Oil billionaire T. Boone Pickens is being disingenuous, telling one thing to the American people and another to Congress. He has repeatedly said that no government help is needed to pursue his plan to build the world's largest wind farm in the Texas Panhandle. Yet he is lobbying hard for extension of the Production Tax Credit and National Renewable Energy Zones -- essentially a huge tax shelter for wind industry investors and expedited eminent domain for transmission corridors. The real innovation here is the well-coordinated manipulation of public perception.
The first sentence in the Washington Post article, Wind is Given 2nd Look as Energy Needs Grow, gets right to the point: the energy industry has targeted western Virginia's forested mountains for industrial wind energy development. "Wind is catching fire" said L. Preston Bryant Jr. Virginia's secretary of natural resources. "It is literally all the rage." Although the Washington Post article highlights the "conflict within the environmental community" concerning this development push, it fails to provide much in the way of details concerning the basis for the objections.
Miles of mountain ridges hugging the state's western border could hold the key to Virginia's search for alternative energy sources. That is where developers are looking to build more than 100 wind turbines taller than the Statue of Liberty, side by side, on 18 miles of the George Washington National Forest. ...But the new push for wind energy in Virginia has highlighted a conflict within the environmental community. Some groups, which have long clamored for more renewable energy sources and encouraged wind power instead of a new coal-burning power plant in southwest Virginia, oppose the FreedomWorks project, the largest wind proposal in the state, because of the potential harm to plants and animals. "We are strong advocates for renewable energy and wind energy," said Glen Besa, director of the Virginia chapter of the Sierra Club. "But we would like to see it developed responsibly."
They're up and they're spinning. Dozens of wind turbines in Grant County are generating electricity, though they haven't been without problems. Crossing into Virginia, there's a proposal for about 130 wind turbines to be built in the George Washington National Forest, as well as a much smaller operation in Highland County. However, these projects haven't developed without some strong opposition. The process takes years. Now, phase one is almost complete, 80 turbines are spinning in Mount Storm, West Virginia. Still, some local homeowners, like Bruce Halgren, are challenging the project in court.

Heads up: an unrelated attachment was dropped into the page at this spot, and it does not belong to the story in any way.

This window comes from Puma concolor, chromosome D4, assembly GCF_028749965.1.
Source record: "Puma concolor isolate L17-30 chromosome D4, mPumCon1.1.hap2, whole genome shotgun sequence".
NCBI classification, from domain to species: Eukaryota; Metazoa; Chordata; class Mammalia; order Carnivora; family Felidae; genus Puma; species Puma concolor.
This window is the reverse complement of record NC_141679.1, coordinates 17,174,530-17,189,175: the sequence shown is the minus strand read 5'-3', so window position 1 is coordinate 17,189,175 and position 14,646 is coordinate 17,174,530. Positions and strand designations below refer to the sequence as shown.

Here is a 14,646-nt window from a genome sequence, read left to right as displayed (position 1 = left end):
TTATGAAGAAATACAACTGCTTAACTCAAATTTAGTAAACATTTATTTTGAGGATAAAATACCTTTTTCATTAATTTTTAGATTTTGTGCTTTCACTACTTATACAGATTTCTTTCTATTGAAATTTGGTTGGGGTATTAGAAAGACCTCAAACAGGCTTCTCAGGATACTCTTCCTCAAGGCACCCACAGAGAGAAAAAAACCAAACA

Fossil fuels such as coal and oil are costly for consumers and the environment. Efforts are being made in Virginia to look into alternative sources of power, but it's not a breeze. Dr. Paxton Marshall, a professor of electrical engineering at UVA says wind may not be the most practical option in Virginia. "We don't have a continuous, strong, steady wind in most of Virginia. The exceptions are offshore or on the shore line in the chesepeake area." Marshall says the best option for offshore wind power in Virginia is in the Virginia Beach area.
Highland New Wind Development cannot yet offer Highland County a site plan for specific plans on the proposed industrial wind facility because the company is still negotiating with potential investors for the project. John Flora, lawyer for HNWD, provided an update to the Highland County Board of Supervisors this past Tuesday. ..."All I can say is that we are talking to folks from Europe, people on the West Coast and people in the East, and we are still working hard on narrowing the field and I am still pretty confident we will have something for you at your August meeting, but I said the last time I was here we hoped to have it tonight, and we don't."
"The 20 percent wind energy by 2030 report has been released," he said. "It represents a roadmap to a very bright future for the next generation in terms of energy supply, in terms of jobs, in terms of opportunities, and we know that when power presents risks I hope you all take away (from) this set of presentations that there are risks and I hope that you take away that we are seriously striving to manage those risks. ...This week, [Rick] Webb responded. "Miles establishes himself as the one who determines what the facts are. What he doesn't emphasize with the 20 percent by 2030 roadmap is that in Virginia 90 percent of wind resources are offshore," he told The Recorder Wednesday. "Electricity benefits are outweighed by the environmental and other costs of ridgeline development.
Wind can be strong or weak, consistent or unreliable, sufficient to support wind generation or not. It all depends on location. Local support for wind can also be strong or weak, consistent or unreliable, sufficient or insufficient to support wind generation. It, too, depends on location. About 200 people from across Virginia converged at JMU for the second annual VWEC symposium on wind energy and their interest in the industry was about the only thing they had in common. Most, but not all, supported wind power development. And not all those in favor were willing to accept wind energy unconditionally.
People in Shenandoah County had the opportunity to hear both sides of the wind turbine debate Tuesday night at a public forum. They turned out to learn more about what potential impacts, good and bad, the turbines would have. Impacts to land, wildlife, and the local economy are just a few of the considerations. ... After about two hours, people left with much to consider. "Both of them brought up good points," says Kelley. "And, it's just something that I think is going to take some time to absorb everything."